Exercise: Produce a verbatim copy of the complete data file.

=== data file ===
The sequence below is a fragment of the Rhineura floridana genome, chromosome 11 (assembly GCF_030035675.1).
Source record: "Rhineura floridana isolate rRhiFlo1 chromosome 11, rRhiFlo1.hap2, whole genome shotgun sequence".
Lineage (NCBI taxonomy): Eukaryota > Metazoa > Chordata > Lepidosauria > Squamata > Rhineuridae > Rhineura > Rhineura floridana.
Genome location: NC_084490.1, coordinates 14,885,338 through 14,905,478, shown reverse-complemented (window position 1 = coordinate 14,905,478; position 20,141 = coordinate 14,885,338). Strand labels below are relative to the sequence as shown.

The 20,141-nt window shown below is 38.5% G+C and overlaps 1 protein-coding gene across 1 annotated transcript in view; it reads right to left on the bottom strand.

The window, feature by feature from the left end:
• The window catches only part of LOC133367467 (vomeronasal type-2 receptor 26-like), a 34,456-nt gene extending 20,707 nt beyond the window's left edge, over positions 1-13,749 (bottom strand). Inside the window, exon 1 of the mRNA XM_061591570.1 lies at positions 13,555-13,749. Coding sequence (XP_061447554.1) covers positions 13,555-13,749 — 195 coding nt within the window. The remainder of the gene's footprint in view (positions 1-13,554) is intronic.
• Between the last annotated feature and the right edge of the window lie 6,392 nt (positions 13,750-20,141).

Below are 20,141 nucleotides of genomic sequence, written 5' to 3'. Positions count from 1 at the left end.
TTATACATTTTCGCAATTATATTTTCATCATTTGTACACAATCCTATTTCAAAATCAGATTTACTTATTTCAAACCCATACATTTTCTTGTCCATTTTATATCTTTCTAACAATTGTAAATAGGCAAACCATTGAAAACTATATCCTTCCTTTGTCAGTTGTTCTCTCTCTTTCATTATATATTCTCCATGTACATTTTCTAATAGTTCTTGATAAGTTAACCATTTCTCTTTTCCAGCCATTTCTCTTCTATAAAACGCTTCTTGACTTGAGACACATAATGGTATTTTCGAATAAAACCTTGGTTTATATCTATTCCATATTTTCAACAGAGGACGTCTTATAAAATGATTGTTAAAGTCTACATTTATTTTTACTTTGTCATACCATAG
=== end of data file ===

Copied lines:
The sequence below is a fragment of the Rhineura floridana genome, chromosome 11 (assembly GCF_030035675.1).
Source record: "Rhineura floridana isolate rRhiFlo1 chromosome 11, rRhiFlo1.hap2, whole genome shotgun sequence".
Lineage (NCBI taxonomy): Eukaryota > Metazoa > Chordata > Lepidosauria > Squamata > Rhineuridae > Rhineura > Rhineura floridana.
Genome location: NC_084490.1, coordinates 14,885,338 through 14,905,478, shown reverse-complemented (window position 1 = coordinate 14,905,478; position 20,141 = coordinate 14,885,338). Strand labels below are relative to the sequence as shown.

The 20,141-nt window shown below is 38.5% G+C and overlaps 1 protein-coding gene across 1 annotated transcript in view; it reads right to left on the bottom strand.

The window, feature by feature from the left end:
• The window catches only part of LOC133367467 (vomeronasal type-2 receptor 26-like), a 34,456-nt gene extending 20,707 nt beyond the window's left edge, over positions 1-13,749 (bottom strand). Inside the window, exon 1 of the mRNA XM_061591570.1 lies at positions 13,555-13,749. Coding sequence (XP_061447554.1) covers positions 13,555-13,749 — 195 coding nt within the window. The remainder of the gene's footprint in view (positions 1-13,554) is intronic.
• Between the last annotated feature and the right edge of the window lie 6,392 nt (positions 13,750-20,141).

Below are 20,141 nucleotides of genomic sequence, written 5' to 3'. Positions count from 1 at the left end.
TTATACATTTTCGCAATTATATTTTCATCATTTGTACACAATCCTATTTCAAAATCAGATTTACTTATTTCAAACCCATACATTTTCTTGTCCATTTTATATCTTTCTAACAATTGTAAATAGGCAAACCATTGAAAACTATATCCTTCCTTTGTCAGTTGTTCTCTCTCTTTCATTATATATTCTCCATGTACATTTTCTAATAGTTCTTGATAAGTTAACCATTTCTCTTTTCCAGCCATTTCTCTTCTATAAAACGCTTCTTGACTTGAGACACATAATGGTATTTTCGAATAAAACCTTGGTTTATATCTATTCCATATTTTCAACAGAGGACGTCTTATAAAATGATTGTTAAAGTCTACATTTATTTTTACTTTGTCATACCATAG